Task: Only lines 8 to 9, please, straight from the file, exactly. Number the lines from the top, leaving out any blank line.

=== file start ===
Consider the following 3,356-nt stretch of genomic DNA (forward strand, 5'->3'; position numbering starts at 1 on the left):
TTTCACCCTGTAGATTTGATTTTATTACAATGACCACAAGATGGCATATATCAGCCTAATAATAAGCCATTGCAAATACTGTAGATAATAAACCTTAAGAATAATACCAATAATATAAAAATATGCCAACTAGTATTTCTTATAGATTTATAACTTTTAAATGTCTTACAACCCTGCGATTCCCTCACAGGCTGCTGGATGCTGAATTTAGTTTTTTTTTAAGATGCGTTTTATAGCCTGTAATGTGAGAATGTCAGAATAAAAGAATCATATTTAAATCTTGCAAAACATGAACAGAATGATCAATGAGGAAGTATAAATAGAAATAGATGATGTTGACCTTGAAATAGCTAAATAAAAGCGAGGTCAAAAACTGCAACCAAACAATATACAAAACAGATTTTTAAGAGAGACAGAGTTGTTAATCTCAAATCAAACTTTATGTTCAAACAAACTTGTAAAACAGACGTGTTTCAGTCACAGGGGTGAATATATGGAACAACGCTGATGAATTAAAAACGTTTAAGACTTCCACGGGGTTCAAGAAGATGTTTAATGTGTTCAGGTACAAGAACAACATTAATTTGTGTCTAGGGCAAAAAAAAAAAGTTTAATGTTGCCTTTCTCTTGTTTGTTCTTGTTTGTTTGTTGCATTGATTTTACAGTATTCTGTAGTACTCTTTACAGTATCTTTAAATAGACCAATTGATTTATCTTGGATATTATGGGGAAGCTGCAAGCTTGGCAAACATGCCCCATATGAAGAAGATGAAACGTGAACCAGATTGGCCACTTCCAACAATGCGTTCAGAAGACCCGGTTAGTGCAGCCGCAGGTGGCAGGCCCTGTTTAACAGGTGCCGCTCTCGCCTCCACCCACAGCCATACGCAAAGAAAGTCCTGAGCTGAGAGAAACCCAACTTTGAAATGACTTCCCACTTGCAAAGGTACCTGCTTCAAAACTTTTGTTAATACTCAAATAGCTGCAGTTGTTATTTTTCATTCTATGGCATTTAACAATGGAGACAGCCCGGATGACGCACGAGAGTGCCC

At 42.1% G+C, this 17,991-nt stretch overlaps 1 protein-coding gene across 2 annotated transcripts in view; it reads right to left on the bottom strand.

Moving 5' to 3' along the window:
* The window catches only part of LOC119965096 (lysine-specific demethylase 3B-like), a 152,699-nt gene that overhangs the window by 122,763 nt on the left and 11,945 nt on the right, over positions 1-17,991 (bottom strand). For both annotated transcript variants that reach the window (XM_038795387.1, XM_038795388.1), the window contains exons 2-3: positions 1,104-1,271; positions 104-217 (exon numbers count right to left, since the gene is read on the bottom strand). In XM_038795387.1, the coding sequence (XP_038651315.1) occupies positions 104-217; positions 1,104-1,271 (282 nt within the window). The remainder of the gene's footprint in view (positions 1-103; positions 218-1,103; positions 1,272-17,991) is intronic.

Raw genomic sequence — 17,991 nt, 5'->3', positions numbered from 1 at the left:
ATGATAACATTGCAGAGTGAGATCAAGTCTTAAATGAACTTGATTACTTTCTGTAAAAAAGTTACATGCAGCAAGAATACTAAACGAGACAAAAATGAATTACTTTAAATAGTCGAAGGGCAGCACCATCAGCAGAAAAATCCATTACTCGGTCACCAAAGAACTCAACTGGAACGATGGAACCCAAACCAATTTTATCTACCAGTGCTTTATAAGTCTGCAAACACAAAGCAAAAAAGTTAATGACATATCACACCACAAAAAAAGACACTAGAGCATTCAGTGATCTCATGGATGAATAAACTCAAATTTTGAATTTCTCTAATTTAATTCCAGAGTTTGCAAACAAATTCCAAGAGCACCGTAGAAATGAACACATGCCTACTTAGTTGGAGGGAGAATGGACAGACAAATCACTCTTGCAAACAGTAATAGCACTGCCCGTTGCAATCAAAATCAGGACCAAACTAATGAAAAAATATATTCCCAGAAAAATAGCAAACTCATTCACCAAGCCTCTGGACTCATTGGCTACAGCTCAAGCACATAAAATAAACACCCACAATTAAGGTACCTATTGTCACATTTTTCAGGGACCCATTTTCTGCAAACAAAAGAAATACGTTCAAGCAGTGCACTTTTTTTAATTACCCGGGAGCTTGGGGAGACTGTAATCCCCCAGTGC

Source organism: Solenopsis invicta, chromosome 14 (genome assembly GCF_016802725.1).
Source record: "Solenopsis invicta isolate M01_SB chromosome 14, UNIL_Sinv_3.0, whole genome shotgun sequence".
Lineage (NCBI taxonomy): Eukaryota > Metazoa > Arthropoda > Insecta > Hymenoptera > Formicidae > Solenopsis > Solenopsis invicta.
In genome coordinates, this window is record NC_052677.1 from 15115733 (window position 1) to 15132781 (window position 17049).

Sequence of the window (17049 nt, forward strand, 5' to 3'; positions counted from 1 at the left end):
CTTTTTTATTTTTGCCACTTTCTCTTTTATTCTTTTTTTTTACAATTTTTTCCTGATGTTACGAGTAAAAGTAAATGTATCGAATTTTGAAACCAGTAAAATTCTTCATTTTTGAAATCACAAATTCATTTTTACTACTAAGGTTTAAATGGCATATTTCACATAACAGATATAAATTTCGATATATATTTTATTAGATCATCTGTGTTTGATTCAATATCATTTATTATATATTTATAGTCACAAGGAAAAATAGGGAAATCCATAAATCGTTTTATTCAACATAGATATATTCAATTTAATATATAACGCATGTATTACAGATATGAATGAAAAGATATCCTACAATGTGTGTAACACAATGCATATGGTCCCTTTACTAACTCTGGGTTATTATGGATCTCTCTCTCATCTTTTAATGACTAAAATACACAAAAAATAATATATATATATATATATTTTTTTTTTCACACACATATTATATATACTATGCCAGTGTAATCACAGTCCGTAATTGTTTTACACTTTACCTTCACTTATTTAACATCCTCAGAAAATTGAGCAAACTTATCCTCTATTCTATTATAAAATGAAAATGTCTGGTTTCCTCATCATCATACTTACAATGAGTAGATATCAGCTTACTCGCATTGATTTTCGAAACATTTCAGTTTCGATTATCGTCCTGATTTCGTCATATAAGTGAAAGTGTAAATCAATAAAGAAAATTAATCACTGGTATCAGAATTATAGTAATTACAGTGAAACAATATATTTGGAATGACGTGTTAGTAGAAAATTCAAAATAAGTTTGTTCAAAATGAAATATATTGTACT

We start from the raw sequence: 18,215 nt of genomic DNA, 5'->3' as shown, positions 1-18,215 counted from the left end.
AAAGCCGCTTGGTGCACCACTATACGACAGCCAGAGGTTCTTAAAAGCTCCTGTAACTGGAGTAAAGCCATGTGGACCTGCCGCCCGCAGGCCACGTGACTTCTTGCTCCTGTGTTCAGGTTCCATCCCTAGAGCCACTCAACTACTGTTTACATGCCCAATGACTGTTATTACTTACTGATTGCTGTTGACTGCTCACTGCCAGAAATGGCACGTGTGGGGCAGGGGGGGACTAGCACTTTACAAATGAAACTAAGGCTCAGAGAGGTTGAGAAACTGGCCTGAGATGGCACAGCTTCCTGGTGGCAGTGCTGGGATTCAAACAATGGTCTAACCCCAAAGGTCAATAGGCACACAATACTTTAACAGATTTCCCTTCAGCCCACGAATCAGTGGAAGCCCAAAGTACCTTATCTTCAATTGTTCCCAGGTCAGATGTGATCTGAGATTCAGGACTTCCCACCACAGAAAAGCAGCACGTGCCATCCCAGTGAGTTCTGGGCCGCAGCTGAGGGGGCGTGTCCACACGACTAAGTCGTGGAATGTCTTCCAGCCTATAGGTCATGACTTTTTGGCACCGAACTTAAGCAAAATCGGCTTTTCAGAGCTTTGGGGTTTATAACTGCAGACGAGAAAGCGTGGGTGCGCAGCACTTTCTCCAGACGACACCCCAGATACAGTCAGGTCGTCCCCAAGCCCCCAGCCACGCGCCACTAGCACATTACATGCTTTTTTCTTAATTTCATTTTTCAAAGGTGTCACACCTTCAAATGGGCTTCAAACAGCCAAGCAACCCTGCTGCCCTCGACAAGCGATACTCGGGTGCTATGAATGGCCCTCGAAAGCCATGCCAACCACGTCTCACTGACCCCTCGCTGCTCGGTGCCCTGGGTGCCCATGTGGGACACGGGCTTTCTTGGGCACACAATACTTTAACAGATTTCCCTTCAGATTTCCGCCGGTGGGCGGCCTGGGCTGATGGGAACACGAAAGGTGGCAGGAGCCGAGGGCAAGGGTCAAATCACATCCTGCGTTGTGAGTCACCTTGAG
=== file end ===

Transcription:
Source organism: Solenopsis invicta, chromosome 14 (genome assembly GCF_016802725.1).
Source record: "Solenopsis invicta isolate M01_SB chromosome 14, UNIL_Sinv_3.0, whole genome shotgun sequence".